A very despondent John Kerry cancelled his visit to Ramallah and Jerusalem in a move which could be interpreted as either brinkmanship or despair (or may be both). He rightly asserted in a press conference last week that “it is regrettable that…both sides have taken steps that are not helpful and that’s evident to everybody.” He went as close as admitting defeat in the face of leadership which refused to lead from the front. Nevertheless, his assertion about the role of the mediator, namely the U.S. is revealing: “You can facilitate, you can push, you can nudge, but the parties themselves have to make fundamental decisions and compromises… The leaders have to lead and they have to be able to see a moment when it’s there.” In other words the interlocutors should be invested in the peace, at least as much as the mediator, and it is not up to the U.S. to impose a solution on them. One of course agrees with the principle that the onus of reaching an agreement is on the Israeli and Palestinian leadership. Yet, the onus on the international community, led by the U.S., is to ensure that both sides understand the price of not doing so.
If left to their own devices, both Israelis and Palestinians will most likely resort to unilateralism. The Palestinian leadership will search for wider international recognition in as many institutions as possible, and effectively use the threat of bringing Israeli politicians and members of the security forces in front of the ICC. Israel will continue to ignore the rest of the world, and will keep expanding settlements and maintain her oppressive occupation. Despite the rhetoric and the threats against the Palestinian Authority, Israel has no alternative to it. One of the PA’s strongest cards is that Israel has an interest in keeping it in power. If it folds, Israel is either handed back the full responsibility for the daily running of the Palestinian occupied territories, as it is obliged to do so by international law, or it might end up facing another Palestinian leadership which no doubt will take a much harder line towards Israel. Additionally, the PA depends on the good will of the Israeli government for its survival and therefore would like to avoid total confrontation which might lead to its collapse.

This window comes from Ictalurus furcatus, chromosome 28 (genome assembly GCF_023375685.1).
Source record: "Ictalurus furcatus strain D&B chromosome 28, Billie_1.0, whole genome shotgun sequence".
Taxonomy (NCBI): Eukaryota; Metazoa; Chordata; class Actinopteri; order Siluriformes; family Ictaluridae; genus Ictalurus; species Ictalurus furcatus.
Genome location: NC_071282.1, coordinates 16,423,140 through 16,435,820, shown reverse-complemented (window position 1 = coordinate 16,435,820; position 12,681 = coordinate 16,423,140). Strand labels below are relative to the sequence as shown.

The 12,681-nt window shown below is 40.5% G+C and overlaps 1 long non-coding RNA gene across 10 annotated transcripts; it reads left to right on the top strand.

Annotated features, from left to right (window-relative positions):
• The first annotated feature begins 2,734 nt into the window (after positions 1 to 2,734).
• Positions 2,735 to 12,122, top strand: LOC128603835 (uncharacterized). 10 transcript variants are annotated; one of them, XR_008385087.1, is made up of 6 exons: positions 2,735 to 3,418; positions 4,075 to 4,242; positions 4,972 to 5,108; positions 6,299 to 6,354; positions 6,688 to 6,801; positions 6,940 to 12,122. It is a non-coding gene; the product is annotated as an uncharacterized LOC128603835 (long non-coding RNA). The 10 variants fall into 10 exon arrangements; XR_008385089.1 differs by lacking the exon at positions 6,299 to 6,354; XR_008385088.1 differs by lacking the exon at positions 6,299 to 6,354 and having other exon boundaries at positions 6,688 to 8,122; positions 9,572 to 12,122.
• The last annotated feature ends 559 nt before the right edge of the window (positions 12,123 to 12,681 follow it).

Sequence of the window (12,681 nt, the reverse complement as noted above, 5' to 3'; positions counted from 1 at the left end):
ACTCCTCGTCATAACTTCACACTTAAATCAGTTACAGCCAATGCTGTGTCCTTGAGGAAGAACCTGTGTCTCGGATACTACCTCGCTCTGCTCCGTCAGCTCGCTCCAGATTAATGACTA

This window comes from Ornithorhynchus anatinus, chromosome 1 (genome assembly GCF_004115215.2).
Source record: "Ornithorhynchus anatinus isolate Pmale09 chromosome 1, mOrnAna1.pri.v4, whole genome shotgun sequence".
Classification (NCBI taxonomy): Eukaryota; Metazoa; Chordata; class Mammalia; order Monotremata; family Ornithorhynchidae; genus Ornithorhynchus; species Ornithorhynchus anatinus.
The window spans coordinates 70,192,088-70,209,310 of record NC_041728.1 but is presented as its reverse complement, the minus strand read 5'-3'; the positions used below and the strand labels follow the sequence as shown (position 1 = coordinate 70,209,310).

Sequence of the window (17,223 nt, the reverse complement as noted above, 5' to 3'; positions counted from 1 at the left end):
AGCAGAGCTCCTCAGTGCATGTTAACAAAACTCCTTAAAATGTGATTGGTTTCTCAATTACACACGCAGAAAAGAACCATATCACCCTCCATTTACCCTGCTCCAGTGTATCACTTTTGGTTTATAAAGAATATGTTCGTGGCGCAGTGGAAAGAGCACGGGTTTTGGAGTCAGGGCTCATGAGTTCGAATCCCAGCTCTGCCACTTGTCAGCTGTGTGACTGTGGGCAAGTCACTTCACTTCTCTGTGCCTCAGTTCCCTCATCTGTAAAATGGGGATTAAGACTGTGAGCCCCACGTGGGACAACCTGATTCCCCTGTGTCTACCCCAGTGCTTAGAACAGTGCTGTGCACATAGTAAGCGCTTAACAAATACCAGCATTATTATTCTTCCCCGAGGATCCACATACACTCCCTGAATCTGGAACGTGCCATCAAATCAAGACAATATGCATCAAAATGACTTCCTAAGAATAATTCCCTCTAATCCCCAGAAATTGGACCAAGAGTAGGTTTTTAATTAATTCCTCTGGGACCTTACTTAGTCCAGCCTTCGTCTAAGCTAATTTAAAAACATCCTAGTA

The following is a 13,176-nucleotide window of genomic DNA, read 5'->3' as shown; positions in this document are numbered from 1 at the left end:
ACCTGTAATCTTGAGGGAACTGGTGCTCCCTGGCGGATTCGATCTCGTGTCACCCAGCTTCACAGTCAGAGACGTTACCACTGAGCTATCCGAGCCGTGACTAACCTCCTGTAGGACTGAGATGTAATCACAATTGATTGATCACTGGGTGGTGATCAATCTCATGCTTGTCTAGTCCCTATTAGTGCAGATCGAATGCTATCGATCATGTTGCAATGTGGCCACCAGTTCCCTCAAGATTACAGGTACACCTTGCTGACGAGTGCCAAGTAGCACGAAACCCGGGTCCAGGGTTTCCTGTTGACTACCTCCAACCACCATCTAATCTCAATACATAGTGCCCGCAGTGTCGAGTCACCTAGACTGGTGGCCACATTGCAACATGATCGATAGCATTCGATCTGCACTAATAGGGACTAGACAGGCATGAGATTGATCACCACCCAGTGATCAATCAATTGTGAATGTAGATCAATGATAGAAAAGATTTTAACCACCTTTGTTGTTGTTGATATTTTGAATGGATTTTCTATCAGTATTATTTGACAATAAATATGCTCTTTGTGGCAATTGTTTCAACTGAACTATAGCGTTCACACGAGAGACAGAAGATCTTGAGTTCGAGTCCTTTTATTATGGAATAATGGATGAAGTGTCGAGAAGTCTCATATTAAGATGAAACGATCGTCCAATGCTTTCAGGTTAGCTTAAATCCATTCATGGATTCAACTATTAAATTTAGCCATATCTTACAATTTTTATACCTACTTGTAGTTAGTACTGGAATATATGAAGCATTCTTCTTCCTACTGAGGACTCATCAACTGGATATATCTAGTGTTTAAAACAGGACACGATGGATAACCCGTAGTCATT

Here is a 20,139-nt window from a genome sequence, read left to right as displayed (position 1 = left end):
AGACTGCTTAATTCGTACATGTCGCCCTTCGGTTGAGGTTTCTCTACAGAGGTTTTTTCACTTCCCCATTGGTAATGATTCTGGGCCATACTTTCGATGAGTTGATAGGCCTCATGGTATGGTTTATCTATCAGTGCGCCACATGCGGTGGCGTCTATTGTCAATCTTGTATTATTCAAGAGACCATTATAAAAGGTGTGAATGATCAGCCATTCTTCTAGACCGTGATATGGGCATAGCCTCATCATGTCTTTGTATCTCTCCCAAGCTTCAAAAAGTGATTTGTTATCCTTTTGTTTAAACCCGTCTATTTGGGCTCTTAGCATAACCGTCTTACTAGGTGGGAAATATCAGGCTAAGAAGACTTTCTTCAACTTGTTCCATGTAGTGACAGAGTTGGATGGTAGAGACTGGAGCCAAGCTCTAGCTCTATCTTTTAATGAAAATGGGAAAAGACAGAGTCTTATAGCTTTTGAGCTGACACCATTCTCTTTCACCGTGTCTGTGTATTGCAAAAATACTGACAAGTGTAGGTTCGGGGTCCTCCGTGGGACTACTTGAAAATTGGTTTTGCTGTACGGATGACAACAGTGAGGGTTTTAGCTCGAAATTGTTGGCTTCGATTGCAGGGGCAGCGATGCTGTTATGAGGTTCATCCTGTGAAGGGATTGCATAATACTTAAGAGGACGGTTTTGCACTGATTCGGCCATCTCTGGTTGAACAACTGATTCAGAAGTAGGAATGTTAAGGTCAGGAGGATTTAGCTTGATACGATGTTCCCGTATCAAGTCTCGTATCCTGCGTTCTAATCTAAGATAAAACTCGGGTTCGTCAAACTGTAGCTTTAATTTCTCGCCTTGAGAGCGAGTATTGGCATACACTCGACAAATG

Martin Luther King remarked that “a genuine leader is not a searcher for consensus but a molder of consensus.” This irreplaceable ingredient is evidently missing from the Israeli-Palestinian peace process. Hence both sides, in tacit agreement with the U.S., might prefer to maintain some semblance of a peace process in order to prevent another violent explosion - even a Third Intifada. If the peace process is pronounced dead, it might spell the end of the two state solution as a viable option. This will pave the way either for a prolonged conflict, hijacked by extremists from both sides, and also the abandoning of the two state solution in favor of a one state solution discourse. These are the likely unintended consequences of a failed peace process, which will reverberate within the Palestinian and Israeli societies for many years to come.
Yossi Mekelberg is an Associate Fellow at the Middle East and North Africa Program at the Royal Institute of International Affairs, Chatham House, where he is involved with projects and advisory work on conflict resolution, including Track II negotiations. He is also the Director of the International Relations and Social Sciences Program at Regent’s University in London, where he has taught since 1996. Previously, he was teaching at King’s College London and Tel Aviv University. Mekelberg’s fields of interest are international relations theory, international politics of the Middle East, human rights, and international relations and revolutions. He is a member of the London Committee of Human Rights Watch, serving on the Advocacy and Outreach committee. Mekelberg is a regular contributor to the international media on a wide range of international issues and you can find him on Twitter @YMekelberg.